Covered Topics

Please see the list of the topics I've covered. It's located near the bottom of the page. Thanks for stopping in!!

Tuesday, June 27, 2017

Off Grid Power - Lessons Learned During a Recent Power Failure

Readers of my blog will remember the Battery Cart posts dealing with an off-grid power supply of my own design and construction. A few weeks ago, we had a windstorm which knocked out the mains power in my area for several hours. During that time, I was able to test the capabilities of my power supply. To follow are findings and lessons learned:

1) The Battery Cart worked as intended - maintaining some lights, operating radio and computer gear, and keeping my Internet modem energized.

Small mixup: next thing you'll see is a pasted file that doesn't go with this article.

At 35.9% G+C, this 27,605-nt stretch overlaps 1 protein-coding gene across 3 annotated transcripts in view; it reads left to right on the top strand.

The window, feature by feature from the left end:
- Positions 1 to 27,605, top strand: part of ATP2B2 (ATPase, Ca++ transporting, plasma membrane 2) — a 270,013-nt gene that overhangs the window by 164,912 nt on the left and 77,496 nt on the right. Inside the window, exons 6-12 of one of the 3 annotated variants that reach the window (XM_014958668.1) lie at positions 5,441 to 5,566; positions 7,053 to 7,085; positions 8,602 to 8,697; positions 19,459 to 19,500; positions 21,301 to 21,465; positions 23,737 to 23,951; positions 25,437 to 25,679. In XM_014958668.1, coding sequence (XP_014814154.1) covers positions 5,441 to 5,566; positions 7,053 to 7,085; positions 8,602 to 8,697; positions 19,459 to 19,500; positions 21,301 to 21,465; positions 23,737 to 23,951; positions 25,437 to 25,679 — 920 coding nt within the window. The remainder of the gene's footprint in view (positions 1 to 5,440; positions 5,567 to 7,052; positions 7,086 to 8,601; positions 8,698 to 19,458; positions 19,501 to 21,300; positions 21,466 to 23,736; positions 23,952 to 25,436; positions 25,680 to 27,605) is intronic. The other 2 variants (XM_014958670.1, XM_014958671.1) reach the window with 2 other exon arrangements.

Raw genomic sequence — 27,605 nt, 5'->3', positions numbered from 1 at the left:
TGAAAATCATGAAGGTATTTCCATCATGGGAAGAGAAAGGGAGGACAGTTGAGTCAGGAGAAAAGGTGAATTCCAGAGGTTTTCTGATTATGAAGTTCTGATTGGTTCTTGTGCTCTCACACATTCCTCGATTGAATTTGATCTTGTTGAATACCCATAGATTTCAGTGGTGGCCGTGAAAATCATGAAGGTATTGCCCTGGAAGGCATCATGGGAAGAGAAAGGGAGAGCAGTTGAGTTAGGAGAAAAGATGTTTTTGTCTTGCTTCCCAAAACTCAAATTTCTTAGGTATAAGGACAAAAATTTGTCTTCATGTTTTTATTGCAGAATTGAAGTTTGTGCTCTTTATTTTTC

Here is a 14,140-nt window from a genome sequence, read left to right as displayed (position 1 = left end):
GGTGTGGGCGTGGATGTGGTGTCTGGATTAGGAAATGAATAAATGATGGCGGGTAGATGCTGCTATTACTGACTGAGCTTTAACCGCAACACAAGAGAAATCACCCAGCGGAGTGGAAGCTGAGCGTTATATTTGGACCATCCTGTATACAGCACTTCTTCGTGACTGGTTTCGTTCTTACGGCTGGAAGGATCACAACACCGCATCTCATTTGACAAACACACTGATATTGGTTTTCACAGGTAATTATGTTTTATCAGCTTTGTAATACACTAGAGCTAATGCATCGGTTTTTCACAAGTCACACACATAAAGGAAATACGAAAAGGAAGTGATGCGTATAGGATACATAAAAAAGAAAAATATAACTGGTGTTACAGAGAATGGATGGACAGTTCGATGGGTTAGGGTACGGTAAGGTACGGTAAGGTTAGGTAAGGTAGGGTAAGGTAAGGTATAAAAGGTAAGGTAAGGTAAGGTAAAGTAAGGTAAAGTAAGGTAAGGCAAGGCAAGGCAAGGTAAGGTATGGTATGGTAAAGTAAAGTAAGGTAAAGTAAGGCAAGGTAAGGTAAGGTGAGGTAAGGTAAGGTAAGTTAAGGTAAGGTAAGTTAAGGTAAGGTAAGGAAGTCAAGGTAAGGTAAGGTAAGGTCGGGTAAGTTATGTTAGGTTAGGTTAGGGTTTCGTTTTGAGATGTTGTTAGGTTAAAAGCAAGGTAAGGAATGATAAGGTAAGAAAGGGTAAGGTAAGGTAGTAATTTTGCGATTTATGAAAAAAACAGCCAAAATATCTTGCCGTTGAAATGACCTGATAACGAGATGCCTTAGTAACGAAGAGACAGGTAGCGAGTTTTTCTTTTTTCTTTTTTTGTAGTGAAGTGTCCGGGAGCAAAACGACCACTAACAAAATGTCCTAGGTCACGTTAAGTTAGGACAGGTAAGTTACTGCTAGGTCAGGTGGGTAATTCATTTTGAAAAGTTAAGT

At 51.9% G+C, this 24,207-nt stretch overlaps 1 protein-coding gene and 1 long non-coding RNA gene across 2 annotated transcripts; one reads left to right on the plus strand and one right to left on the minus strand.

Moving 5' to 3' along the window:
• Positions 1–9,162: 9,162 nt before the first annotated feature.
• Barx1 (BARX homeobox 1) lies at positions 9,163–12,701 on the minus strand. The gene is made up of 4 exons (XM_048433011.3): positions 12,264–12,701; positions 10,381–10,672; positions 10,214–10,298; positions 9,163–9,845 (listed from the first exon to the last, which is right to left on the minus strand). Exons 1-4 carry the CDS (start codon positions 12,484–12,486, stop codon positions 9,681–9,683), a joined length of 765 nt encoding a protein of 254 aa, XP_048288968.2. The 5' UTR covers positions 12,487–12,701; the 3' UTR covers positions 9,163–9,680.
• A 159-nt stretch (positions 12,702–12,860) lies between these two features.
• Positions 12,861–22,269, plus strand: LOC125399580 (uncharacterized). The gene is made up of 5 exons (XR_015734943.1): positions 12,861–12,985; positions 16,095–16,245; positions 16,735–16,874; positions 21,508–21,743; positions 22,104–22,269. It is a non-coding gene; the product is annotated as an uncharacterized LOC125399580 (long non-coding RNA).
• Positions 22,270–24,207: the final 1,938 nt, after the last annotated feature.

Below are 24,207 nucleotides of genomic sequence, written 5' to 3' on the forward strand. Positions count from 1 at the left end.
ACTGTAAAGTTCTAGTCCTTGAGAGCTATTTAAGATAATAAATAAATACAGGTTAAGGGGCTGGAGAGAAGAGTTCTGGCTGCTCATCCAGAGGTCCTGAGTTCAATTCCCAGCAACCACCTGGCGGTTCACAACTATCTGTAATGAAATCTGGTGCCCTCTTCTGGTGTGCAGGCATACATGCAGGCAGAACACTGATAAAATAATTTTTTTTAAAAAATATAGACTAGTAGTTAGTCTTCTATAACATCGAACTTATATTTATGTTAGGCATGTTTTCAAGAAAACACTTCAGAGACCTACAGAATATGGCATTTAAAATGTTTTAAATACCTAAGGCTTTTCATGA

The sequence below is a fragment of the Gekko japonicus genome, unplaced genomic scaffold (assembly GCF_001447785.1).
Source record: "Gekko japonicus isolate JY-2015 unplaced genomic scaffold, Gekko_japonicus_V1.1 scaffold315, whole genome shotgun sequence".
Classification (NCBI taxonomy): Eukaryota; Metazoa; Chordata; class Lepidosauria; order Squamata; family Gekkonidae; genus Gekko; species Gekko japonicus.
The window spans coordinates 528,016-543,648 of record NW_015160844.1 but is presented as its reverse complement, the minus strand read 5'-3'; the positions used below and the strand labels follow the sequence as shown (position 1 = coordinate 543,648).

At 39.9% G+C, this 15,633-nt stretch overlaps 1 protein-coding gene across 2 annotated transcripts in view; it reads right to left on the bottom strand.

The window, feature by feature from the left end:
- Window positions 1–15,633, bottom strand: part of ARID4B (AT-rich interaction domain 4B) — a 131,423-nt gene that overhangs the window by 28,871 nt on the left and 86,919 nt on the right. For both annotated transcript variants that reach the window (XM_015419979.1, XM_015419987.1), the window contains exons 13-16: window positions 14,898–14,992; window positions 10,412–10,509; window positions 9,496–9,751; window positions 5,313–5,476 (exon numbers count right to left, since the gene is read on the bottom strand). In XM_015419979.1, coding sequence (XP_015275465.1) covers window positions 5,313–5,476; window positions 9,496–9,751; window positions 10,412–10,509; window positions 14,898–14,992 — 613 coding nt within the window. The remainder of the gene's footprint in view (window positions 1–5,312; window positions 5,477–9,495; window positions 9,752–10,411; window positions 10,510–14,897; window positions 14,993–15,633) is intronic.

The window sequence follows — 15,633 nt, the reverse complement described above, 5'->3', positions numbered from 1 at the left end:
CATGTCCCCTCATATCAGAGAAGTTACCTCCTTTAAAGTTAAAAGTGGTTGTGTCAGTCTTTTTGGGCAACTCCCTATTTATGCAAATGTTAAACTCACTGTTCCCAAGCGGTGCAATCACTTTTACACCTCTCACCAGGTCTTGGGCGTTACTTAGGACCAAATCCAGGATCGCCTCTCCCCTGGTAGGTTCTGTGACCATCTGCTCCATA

2) My Internet Service Provider does NOT provide emergency power for its network. While my battery system performed admirably in keeping the equipment on MY END operating, I had no Internet service through my ISP. I had to rely on a "wireless hotspot" cellular modem to use the Internet. It was through the cell modem I was able to get online to learn of how widespread the outage actually was.

3) I have ANOTHER pair of batteries in the basement to power the sump pump during an outage. And while the inverter I had SUPPOSEDLY could in theory run the sump pump, it was NOT able to start the sump pump in reality. I had NOT actually tested this before the power failure because I hadn't had the inverter that long. Note to self: GET an inverter that WILL run the sump pump - or risk having a flooded basement during a REAL emergency. I purchased a new, heavier duty inverter which came in the mail a few days ago. It needs to be tested ASAP.